The severity of mother nature’s power is certainly underscored by the recent events of Hurricane Harvey in the United States. Hurricanes wreak havoc as millions of people in Houston and other parts of Texas recently experienced. Harvey has forced tens of thousands of people into emergency shelters, hoping they’ll be able to salvage some of their belongings as emergency personnel and government workers prepare for years of cleanup and economic recovery.
Destructive storms like Harvey will always loom over us, like the Bhola cyclone that struck East Pakistan (present-day Bangladesh) and India’s West Bengal region on November 12th, 1970. More than half a million people lost their lives in what was one of the deadliest natural disasters of all time. People are helpless in the face of powerful storm or even tides of water like those in the Bay of Fundy.
The tides are the highest in the world, reaching up to a five story building, and the reversing tide section of Fundy Bay (see the photo below) claimed the lives of 19 people in a mass 1837 tragedy when 25 members of several families went berry picking. I saw the powerful evidence of eroding soil and rock along the cliffs of the bay, where tourists can walk among sea caves during low tide, before the high waters come in and flood the entire area. It is a solemn reminder of water’s power.
Over the years, we have learned to harness the power of water for a huge variety of needs from hydro-electricity to stately fountains and water parks.Whether water is used by Indians who bathe in the Ganges or Arabs in the Middle East who depend on the desalination of water for its vital life properties, water is to be cherished and revered. The earth is roughly two-thirds water but “by 2025, 1.8 billion people will experience absolute water scarcity, and 2/3 of the world will be living under water-stressed conditions.”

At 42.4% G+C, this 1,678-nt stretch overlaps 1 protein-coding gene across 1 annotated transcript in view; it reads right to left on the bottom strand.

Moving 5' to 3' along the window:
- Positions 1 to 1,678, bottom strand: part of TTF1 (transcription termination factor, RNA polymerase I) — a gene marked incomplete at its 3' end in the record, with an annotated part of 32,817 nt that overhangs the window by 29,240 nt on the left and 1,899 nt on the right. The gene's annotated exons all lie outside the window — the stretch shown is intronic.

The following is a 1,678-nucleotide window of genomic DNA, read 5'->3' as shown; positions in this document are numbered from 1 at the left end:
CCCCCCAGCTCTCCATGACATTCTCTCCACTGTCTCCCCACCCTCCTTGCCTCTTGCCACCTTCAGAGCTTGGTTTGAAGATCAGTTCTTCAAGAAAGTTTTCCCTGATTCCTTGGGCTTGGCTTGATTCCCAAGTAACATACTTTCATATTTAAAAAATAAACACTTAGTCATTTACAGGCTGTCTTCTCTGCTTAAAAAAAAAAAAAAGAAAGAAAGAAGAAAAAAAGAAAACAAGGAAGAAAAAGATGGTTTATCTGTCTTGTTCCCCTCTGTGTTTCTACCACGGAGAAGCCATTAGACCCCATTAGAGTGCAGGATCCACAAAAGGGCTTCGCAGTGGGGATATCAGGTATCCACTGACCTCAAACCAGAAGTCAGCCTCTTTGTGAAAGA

As we celebrate Labor Day in North America over the September holiday weekend, I am reminded of the many women and men who have labored to service our communities, and emergency personnel who have dedicated their lives to helping those threatened by water.
This labor of love is also reflected in the artists of our time, who inspire us to higher standards and loftier goals for ourselves and each other. Artists like Arica Hilton remind us that nature is a gift and water is a powerful friend. In her one of her latest series, Multiverse, Arica prompts us to consider water conservation within the larger context of sustainable living. Her use of recycled and crushed plastic water bottles within the rich canvases of color, texture and design, help us to see and embrace water’s ubiquitous and free-flowing form.
I encourage readers to learn more about Arica by visiting WomanScape’s The Artist Who Lights Up the Sky, or to enjoy her work online at Hilton Asmus or at Artsy.net. Arica is a visionary living and working in the heart of Chicago’s art district and part of her philosophy for life, written below, inspires us to be our best selves.
I believe in free will, that we can choose our path the way we want to design it.
I believe in the power of vision, perhaps that’s why I am an artist.